Pearson: You just came back from South America. A lot of the interest in American agriculture right now is pointed on that region, that's where the crop is being planted. We've heard a lot of things, credit freezes, banking problems down there, credit issues for producers and you were exposed to some of that. What is your opinion?

Roach: What happened at the same time, farmers will remember this, when the grain companies in the trade in the United States said we don't want to buy any 2009 or 2010 grain at the same time they were telling Brazilian farmers we don't want to finance your new crop. And so what Brazilian farmers did is they took their profits from the crop that they harvested almost seven or eight months ago and bought their inputs. That has allowed them to plant the crop over the last 30, 60 days, they have planted the crop that they'll harvest out in '09. But the crop that they're going to plant in '09 financing is going to be very tight. They didn't pay off bank loans and as a consequence acreage is going to likely be reduced. We saw one estimates from a very knowledgeable firm of 7.5% fewer bean acres planted one year from now in South America. The market can't handle that. We need those acres. So, prices have a job to do to encourage enough acres to get planted. That is the reason we think we'll have stronger spring price levels and that's the reason that after we get through the harvest of 2009 we think we could have pretty good recovery into 2010.

Pearson: So, with that in mind and with South America you're saying really that debt issue will really creep up in that 2009-2010 crop year?

Roach: It's going to hit them right between the eyes because the trade is not going to get back in the financing down there. They have gotten away from it, they don't want to get back, it's just way too many dollars for them to finance and that's going to be a difficult situation not only in South America but also in the northern hemisphere when we go to plant in the spring of '09, not in America, but in other countries of the world where the financing has just really dried up because of this financial crisis.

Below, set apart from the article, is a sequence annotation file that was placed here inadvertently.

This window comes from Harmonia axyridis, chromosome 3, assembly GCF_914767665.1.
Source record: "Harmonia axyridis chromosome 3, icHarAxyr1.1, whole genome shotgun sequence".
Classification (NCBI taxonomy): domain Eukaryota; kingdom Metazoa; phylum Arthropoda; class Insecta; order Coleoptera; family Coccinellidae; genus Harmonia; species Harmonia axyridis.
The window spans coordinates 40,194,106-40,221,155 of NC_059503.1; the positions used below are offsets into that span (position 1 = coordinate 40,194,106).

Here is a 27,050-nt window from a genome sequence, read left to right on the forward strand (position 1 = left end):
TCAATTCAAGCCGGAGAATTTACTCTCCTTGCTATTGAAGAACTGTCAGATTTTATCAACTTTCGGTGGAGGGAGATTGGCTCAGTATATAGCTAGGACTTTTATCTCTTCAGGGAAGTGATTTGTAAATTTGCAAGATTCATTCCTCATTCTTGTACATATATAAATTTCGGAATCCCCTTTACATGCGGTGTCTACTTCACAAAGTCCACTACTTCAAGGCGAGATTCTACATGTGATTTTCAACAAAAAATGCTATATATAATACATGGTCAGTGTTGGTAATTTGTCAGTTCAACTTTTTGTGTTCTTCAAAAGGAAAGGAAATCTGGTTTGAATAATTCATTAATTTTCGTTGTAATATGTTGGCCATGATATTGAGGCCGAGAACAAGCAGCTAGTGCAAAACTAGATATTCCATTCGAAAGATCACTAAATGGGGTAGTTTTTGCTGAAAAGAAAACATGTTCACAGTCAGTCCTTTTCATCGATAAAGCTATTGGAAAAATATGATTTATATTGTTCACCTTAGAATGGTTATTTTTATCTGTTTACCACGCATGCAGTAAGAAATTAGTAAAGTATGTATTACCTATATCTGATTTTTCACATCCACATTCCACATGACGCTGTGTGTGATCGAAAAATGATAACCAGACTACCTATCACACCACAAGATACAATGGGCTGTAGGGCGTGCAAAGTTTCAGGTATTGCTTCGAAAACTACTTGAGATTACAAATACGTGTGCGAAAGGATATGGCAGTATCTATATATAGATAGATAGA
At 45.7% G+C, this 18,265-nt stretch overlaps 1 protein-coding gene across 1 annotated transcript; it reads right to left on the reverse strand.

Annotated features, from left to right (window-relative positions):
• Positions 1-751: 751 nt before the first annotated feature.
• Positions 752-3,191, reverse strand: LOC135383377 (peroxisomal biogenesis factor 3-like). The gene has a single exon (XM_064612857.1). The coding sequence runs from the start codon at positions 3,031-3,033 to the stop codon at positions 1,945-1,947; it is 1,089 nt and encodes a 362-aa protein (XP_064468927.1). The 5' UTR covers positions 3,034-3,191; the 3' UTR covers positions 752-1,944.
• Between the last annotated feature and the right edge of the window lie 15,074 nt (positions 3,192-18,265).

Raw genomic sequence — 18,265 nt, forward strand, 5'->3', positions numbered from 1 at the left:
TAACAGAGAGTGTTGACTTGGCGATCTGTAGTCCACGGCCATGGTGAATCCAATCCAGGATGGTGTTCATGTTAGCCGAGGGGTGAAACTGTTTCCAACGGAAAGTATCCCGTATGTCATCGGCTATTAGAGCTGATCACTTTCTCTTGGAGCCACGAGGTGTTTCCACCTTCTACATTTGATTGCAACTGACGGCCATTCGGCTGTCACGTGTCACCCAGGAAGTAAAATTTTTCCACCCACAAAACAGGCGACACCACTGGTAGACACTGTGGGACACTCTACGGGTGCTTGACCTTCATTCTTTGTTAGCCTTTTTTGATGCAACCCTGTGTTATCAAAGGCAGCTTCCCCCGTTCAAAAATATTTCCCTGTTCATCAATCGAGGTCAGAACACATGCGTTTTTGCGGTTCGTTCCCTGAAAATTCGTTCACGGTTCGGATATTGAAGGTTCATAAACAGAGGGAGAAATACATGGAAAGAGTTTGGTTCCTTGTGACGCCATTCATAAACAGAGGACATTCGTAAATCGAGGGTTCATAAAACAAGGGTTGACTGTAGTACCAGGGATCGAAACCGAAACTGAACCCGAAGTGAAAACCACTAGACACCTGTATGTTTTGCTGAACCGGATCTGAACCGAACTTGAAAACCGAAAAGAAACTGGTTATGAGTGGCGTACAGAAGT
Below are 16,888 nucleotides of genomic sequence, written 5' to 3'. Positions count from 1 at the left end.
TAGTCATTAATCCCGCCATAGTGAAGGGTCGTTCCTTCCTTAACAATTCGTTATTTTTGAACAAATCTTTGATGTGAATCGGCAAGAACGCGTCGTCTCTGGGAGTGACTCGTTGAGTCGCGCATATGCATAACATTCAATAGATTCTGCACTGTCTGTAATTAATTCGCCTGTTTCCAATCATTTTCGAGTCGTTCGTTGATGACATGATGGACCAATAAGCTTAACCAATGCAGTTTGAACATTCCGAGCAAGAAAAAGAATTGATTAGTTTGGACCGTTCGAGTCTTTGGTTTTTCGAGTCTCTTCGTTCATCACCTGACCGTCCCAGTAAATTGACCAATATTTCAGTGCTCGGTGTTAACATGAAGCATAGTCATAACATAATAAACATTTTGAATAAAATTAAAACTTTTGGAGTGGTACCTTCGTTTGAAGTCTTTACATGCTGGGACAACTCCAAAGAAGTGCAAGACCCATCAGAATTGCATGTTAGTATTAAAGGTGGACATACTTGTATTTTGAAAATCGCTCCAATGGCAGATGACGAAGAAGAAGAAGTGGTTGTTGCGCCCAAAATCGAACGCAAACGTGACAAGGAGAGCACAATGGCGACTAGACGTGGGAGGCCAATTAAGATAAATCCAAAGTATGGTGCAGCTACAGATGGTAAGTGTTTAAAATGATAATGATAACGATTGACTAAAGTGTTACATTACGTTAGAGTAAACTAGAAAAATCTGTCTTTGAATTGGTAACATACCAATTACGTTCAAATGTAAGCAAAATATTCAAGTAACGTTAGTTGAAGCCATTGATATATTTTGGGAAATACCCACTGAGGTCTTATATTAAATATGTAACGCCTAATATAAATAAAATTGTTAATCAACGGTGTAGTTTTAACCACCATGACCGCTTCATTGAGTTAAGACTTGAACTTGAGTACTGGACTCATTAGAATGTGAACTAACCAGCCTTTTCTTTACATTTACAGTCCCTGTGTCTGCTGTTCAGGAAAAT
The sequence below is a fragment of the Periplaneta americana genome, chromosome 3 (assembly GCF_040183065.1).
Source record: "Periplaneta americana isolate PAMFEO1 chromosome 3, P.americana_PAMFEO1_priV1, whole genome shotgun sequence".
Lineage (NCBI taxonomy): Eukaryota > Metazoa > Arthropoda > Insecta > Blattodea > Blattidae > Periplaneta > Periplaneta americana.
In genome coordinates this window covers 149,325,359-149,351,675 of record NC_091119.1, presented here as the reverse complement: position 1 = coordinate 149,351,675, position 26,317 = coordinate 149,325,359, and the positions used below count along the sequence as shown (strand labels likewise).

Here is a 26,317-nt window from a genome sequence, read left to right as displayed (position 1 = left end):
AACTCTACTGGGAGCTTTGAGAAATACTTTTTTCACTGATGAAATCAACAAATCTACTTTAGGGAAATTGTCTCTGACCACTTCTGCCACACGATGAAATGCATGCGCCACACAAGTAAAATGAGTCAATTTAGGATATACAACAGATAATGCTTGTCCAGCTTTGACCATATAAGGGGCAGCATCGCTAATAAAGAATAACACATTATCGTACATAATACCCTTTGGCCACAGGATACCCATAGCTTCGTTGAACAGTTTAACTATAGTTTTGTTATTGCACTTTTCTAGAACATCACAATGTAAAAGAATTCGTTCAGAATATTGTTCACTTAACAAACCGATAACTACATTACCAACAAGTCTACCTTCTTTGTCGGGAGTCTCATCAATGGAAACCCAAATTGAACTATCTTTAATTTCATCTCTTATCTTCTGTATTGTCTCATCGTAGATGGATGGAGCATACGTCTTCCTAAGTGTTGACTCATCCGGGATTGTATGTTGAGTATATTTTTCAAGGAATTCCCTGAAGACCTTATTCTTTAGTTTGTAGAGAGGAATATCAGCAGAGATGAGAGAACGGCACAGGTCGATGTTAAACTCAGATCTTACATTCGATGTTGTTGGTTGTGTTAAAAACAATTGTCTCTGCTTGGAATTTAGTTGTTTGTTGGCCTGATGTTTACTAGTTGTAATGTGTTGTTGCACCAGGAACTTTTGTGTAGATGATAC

Pearson: Acreage battle, will it resume again in the United States after the first of the year between corn and soybeans? It's hard to get an acreage battle going with where prices are right now with what input costs still are out there in the country.

Roach: Well, there's going to be decisions. Whether it turns into an acreage battle or not farmers will have to make decisions and if it appears that farmers are going to shift over to soybeans because of the lower input costs then the corn market has got a job to do because we can't lose acres away from corn. We are going to pick up some acres from the CRP, we'll probably pick up some more acres from cotton producers but we have got to balance our acres out and if the market suspicions one crop is not going to get planted in the size it needs to be then prices will move quickly.

Pearson: John Roach, our senior market analyst with us here on Market Plus and on Market to Market this week. Thanks so much for being with us. From all of us on Market to Market, I'm Mark Pearson. Thanks for joining us here. Be sure to encourage your friends to join us here as well. Have a great week.


Tags: agriculture commodity prices markets news